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Women’s Greater Access to Land Can Increase Food Security

International Women’s Day is Monday, March 8. The day serves to celebrate the achievements of women, to recognize the challenges they continue to face and to acknowledge the important contributions they make to society. One of these contributions is in food security.


At a recent conference on food security held in Nairobi, Kenya, experts discussed the important role women can play in increasing global food security. For example, research has shown that when women’s income and influence in household decisions improves, the food security and nutritional status of the household also improves. One way to increase both women’s income and influence in household decisions is through land ownership.  Unfortunately social norms and outdated laws in many parts of the world limit women’s ownership of and access to land.

According to Tim Hanstad of the Rural Development Institute (RDI), women provide 60 to 80 percent of food production in most developing countries, but they own less than 2 percent of the world's titled land.  Without formally titled land, many women have difficulty getting loans to acquire important agricultural inputs such as seeds or fertilizer. They must also rely on their relationships with male family members to access land. This access can be abruptly denied in cases of death, marital conflict and family disputes over land.  A 2009 United Nations report suggests several factors contribute to this inequality, such as discriminatory inheritance practices, unequal access to land markets and gender biased land reform.

A number of strategies can address these inequalities, such as joint titling between a husband and a wife or the formation of land trusts that allow groups of women to farm collectively. It is also important to initiate education campaigns about women’s property and tenure rights, as many countries allow women to own land, but misinformation or cultural norms prevent them from doing so. With better access to and ownership of land, women have more access to the credit and agricultural resources that enable them to increase their income and strengthen their bargaining power within their household and community. Such outcomes help to increase the nutritional status of a household and contribute to improved food security.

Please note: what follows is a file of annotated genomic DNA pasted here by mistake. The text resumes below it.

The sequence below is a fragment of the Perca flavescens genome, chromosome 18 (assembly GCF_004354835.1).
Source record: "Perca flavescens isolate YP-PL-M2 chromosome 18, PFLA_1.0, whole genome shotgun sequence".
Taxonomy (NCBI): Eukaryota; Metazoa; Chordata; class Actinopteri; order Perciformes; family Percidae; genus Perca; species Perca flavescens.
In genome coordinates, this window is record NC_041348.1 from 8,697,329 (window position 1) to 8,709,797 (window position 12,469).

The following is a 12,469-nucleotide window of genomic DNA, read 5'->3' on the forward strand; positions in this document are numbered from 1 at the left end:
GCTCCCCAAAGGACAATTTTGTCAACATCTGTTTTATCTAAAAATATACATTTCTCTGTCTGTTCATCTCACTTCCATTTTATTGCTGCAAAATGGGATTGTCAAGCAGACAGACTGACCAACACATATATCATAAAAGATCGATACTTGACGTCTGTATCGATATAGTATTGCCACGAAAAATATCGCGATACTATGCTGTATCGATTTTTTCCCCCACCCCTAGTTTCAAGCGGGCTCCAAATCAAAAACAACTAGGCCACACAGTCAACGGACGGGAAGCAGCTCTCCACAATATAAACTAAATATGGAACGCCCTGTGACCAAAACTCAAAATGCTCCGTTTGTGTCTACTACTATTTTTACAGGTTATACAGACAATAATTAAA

The Roadmap to End Global Hunger and Promote Food Security Act (H.R. 2817), a House bill based on the Roadmap to End Global Hunger report, recognizes women’s important role in food security.  In particular, it calls for increased government-to-government technical assistance, which can play an important role in expanding women’s access to and ownership of land. Call your Congressional representative now and ask him or her to support the Roadmap.


-Kristin Cullison
Public Policy Intern
Friends of WFP

Media Contact

M.J. Altman
Editorial Director

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